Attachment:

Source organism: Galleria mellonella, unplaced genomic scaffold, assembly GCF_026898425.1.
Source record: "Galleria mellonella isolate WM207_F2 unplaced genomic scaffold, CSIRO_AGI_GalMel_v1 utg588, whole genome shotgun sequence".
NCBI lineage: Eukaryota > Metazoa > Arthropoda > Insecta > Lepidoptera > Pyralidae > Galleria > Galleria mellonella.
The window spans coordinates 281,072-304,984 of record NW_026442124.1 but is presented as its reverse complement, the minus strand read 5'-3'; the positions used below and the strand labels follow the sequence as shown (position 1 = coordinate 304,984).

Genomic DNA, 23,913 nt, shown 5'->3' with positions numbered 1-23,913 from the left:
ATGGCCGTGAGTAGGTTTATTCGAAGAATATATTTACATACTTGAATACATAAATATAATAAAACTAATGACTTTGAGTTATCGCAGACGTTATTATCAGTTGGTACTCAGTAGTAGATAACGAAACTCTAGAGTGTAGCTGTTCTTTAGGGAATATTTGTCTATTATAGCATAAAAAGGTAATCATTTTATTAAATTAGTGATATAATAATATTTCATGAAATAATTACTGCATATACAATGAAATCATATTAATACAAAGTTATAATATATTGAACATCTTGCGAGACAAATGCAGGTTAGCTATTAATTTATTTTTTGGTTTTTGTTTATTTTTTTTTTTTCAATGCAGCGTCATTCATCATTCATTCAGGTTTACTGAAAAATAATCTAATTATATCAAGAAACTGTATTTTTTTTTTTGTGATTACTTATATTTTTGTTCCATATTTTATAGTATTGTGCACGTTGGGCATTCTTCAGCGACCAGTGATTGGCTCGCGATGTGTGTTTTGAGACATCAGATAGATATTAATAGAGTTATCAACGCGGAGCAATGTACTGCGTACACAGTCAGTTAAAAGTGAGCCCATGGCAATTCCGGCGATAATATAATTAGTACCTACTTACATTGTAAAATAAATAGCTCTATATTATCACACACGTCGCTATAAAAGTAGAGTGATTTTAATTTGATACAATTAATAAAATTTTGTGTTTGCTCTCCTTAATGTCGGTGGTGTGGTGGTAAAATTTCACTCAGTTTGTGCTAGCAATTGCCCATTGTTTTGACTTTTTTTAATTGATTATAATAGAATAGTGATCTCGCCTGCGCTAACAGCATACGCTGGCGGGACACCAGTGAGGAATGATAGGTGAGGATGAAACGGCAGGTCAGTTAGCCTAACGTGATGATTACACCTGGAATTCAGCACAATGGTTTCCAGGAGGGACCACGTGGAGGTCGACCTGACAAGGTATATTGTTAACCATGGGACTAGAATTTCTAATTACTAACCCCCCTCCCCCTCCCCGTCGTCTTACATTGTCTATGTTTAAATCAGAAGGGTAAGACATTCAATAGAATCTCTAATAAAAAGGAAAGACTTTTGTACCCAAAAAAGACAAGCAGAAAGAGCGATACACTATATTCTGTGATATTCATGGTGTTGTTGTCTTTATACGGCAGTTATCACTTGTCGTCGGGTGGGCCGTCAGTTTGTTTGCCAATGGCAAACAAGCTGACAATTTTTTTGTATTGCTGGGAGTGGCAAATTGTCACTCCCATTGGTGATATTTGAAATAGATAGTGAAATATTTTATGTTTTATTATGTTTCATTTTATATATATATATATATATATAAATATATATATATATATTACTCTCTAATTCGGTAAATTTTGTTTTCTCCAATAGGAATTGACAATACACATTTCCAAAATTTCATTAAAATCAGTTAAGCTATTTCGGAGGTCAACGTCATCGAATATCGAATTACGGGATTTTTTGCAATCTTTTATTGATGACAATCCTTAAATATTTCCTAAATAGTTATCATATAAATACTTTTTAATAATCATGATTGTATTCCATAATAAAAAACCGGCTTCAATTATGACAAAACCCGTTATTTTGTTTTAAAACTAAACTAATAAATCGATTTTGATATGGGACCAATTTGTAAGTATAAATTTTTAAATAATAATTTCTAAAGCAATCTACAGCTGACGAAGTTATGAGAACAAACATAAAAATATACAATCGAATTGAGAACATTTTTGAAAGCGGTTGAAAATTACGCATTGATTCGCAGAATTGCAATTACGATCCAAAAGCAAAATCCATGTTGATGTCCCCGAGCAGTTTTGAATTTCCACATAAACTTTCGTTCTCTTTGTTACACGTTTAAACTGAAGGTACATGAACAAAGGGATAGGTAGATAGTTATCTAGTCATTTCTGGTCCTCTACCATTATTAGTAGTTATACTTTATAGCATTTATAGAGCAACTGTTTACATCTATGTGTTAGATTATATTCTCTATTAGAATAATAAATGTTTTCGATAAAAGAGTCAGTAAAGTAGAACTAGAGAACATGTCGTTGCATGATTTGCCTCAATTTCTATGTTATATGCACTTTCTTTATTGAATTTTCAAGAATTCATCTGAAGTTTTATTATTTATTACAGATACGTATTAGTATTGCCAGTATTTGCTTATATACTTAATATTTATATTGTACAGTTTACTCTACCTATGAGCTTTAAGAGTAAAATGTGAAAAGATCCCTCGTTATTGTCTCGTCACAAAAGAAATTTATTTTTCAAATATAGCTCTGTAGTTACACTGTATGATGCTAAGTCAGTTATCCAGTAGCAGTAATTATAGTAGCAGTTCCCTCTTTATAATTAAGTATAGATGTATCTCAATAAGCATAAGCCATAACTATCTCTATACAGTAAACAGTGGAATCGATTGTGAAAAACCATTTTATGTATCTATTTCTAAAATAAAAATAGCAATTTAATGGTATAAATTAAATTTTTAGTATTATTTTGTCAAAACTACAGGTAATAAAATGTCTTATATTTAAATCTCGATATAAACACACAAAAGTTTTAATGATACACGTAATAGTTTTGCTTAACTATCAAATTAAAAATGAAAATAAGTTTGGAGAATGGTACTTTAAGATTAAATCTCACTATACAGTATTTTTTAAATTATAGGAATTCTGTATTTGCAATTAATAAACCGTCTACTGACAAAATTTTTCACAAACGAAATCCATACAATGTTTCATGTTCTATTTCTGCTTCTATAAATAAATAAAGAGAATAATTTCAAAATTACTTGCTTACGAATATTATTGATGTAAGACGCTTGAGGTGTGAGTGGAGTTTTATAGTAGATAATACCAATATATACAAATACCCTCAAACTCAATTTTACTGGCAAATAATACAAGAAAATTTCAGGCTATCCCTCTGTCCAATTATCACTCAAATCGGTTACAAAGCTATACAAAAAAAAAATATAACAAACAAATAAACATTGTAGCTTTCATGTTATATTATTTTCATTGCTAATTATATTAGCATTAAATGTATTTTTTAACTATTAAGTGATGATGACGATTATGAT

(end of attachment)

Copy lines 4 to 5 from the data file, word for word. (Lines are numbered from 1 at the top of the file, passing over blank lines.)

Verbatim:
The window spans coordinates 281,072-304,984 of record NW_026442124.1 but is presented as its reverse complement, the minus strand read 5'-3'; the positions used below and the strand labels follow the sequence as shown (position 1 = coordinate 304,984).

Genomic DNA, 23,913 nt, shown 5'->3' with positions numbered 1-23,913 from the left: